Recent TEM observations of two-phase microstructures and associated crystal defects in selected, rare dolomites have been extended to calcite-structured (R3̄c) carbonates and to other natural and synthetic carbonates that crystallize with the dolomite (R3̄) structure. The samples included siderites (FeCO3), smithsonites (ZnCO3), ankerites (Ca[Mg,Fe](CO3)2), and kutnahorites (Ca[Mn,Fe](CO3)2).
TEM methods show that the forms of second phases which result from the presence of common, divalent, metallic impurities are morphologically similar in R3̄c and R3̄ carbonates and occur more widely than hitherto realized. The most common form consists of thin ribbons of second phase which are coherent with and have the same crystallographic orientation as the host carbonate. Another form of microstructure, manifest as modulations in diffraction contrast, appears to be associated with incipient breakdown of single-phase carbonate. The results of extensive TEM/EDS microanalyses show that in siderite and ankerite the formation of ribbons is promoted by Ca impurity or Ca excess (with respect to R3̄c stoichiometry). In smithsonite, Cu and Ca impurities can play similar roles in relation to modulated microstructures. In kutnahorites, the perfection of grains and the absence of second-phase effects is strongly dependent on the ratio of Fe to Mn but is also affected by Ca in excess of the stoichiometric requirement. Electron diffraction results from several of the minerals show c-type spots, which can be interpreted as indicating ordering within basal layers of cations.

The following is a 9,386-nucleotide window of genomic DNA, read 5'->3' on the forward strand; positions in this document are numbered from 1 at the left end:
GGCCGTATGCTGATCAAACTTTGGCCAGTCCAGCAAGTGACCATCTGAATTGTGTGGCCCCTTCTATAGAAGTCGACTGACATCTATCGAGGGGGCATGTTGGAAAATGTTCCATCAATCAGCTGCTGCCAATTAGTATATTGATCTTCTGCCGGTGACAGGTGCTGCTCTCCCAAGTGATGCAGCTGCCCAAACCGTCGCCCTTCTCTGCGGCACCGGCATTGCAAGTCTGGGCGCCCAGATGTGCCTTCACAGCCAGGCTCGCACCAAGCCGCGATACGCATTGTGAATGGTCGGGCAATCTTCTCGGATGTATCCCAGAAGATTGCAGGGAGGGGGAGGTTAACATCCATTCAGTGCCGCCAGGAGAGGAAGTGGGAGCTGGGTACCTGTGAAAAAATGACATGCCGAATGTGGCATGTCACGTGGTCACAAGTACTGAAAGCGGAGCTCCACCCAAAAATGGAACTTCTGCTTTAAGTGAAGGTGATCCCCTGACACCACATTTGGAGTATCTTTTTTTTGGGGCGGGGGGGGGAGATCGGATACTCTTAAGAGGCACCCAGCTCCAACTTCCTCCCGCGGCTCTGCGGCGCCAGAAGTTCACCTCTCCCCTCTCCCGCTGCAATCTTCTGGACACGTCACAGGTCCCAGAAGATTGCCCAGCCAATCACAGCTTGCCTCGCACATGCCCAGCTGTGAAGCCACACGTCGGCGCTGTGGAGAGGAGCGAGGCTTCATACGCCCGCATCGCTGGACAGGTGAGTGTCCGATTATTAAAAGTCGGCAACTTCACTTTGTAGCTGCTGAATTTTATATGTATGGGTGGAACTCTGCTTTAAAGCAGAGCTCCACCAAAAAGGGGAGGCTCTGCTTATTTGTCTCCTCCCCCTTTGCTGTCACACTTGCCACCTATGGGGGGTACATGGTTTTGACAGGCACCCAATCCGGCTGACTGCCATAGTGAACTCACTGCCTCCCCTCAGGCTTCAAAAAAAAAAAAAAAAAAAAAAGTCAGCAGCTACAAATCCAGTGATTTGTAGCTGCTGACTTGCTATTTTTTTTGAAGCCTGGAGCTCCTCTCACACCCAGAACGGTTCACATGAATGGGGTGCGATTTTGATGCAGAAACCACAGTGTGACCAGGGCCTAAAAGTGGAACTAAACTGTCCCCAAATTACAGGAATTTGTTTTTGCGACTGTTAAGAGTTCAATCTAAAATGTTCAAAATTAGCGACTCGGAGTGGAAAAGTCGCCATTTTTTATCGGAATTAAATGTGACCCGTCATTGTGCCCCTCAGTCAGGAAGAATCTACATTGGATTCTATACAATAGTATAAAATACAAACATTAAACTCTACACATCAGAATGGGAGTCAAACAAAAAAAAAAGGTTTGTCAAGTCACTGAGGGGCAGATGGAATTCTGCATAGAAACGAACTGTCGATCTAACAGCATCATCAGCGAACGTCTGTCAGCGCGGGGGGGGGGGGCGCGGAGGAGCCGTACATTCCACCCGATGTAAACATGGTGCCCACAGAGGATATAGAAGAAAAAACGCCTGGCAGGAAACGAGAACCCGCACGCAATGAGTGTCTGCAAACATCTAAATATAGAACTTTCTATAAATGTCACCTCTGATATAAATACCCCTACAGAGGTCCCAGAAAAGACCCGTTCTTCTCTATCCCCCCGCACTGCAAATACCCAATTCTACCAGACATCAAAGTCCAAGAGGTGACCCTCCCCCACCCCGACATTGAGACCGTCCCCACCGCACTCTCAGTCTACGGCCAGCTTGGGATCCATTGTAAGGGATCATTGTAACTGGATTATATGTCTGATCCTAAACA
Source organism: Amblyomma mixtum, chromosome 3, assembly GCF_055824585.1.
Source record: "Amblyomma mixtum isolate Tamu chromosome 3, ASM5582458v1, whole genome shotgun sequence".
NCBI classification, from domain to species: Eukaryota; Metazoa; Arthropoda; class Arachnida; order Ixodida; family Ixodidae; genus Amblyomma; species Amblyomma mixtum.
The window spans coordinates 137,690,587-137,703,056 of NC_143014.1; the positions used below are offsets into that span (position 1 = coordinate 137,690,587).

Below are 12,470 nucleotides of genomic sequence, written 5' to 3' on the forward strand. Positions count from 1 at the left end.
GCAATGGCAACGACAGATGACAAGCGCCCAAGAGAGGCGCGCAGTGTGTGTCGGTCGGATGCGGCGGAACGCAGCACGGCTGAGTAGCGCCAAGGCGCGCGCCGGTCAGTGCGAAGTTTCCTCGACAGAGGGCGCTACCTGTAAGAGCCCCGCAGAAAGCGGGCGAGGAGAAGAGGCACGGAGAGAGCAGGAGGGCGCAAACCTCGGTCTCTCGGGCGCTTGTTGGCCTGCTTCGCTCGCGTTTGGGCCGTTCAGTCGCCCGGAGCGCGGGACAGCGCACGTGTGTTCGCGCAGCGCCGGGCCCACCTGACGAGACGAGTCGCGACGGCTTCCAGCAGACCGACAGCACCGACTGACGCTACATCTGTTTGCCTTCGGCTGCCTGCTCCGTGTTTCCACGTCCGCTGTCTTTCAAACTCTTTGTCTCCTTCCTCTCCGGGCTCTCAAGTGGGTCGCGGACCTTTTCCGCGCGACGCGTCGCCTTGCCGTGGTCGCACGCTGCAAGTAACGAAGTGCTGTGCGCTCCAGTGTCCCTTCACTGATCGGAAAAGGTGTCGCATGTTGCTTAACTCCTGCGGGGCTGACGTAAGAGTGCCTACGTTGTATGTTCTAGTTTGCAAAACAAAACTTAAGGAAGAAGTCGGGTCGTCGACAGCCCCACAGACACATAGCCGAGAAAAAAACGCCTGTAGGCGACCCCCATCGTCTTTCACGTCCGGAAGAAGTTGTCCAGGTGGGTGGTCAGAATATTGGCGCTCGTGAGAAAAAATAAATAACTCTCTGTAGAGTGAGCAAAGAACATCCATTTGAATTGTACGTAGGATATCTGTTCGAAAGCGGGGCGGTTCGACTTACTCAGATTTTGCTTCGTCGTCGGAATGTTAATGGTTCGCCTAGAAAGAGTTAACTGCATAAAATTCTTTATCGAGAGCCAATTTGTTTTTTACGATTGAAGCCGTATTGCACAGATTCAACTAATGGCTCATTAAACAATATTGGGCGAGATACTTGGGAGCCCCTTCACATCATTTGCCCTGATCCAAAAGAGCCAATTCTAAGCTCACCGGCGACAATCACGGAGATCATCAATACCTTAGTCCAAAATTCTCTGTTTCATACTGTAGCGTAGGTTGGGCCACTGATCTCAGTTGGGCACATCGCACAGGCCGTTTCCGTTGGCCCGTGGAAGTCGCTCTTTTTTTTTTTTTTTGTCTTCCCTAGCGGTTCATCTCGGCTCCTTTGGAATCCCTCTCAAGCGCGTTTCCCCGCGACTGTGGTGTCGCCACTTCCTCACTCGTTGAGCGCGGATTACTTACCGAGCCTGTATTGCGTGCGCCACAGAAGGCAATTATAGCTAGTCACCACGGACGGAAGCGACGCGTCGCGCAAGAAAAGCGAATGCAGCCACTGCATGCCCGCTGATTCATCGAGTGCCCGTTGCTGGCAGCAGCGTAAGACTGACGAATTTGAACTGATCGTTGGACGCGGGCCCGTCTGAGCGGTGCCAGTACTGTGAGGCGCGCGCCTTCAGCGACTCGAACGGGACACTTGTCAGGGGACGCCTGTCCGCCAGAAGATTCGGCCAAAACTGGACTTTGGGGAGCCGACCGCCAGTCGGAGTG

The results show that, by correlating analytical TEM data with the study of second phases and incipient two-phase microstructures, it should be possible to determine the limits of solid solubility in carbonate systems.